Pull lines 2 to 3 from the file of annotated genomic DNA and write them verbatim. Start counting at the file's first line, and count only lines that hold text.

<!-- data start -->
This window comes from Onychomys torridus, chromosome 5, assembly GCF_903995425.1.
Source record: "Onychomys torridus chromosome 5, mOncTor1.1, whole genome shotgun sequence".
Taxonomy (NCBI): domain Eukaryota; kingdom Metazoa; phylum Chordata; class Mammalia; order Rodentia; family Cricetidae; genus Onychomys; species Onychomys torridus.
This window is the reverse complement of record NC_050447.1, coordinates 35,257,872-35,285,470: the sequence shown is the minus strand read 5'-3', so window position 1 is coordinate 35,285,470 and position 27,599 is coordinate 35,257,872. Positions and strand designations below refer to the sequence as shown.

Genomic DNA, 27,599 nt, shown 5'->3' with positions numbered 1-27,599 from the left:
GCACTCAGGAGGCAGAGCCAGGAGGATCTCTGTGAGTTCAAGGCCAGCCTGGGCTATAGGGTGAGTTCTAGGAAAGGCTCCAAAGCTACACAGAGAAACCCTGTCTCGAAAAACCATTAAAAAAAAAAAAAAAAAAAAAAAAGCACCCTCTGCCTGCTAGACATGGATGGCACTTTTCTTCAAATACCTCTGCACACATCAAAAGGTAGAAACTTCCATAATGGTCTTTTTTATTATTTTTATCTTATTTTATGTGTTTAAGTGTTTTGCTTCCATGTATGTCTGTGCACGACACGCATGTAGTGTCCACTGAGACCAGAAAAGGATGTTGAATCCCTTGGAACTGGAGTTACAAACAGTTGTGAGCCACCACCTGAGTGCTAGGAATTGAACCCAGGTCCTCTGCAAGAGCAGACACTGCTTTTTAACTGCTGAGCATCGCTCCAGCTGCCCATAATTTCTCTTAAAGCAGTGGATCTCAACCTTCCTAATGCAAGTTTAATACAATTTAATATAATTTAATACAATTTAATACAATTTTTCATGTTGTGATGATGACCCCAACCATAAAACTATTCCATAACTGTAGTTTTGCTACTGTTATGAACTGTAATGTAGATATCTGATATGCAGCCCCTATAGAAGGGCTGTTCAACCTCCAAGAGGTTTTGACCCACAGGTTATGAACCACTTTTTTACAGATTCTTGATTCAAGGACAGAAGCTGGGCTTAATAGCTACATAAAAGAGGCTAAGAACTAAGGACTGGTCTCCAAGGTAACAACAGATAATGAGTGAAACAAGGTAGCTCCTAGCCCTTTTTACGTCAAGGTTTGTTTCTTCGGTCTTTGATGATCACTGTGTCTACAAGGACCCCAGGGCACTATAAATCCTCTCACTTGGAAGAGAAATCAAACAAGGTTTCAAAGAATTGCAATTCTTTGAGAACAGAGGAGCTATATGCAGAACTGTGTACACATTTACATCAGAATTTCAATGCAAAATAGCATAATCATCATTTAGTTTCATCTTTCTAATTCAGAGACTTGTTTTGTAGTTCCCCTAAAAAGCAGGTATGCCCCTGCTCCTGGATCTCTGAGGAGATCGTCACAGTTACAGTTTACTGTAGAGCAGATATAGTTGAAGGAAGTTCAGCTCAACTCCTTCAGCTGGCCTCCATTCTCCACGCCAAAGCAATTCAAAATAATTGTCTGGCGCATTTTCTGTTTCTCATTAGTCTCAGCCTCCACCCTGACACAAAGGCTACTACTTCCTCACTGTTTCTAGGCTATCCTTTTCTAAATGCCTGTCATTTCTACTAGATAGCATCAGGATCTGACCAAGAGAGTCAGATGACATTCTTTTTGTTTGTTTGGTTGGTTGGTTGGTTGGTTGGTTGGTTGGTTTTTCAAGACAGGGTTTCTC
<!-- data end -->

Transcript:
Source record: "Onychomys torridus chromosome 5, mOncTor1.1, whole genome shotgun sequence".
Taxonomy (NCBI): domain Eukaryota; kingdom Metazoa; phylum Chordata; class Mammalia; order Rodentia; family Cricetidae; genus Onychomys; species Onychomys torridus.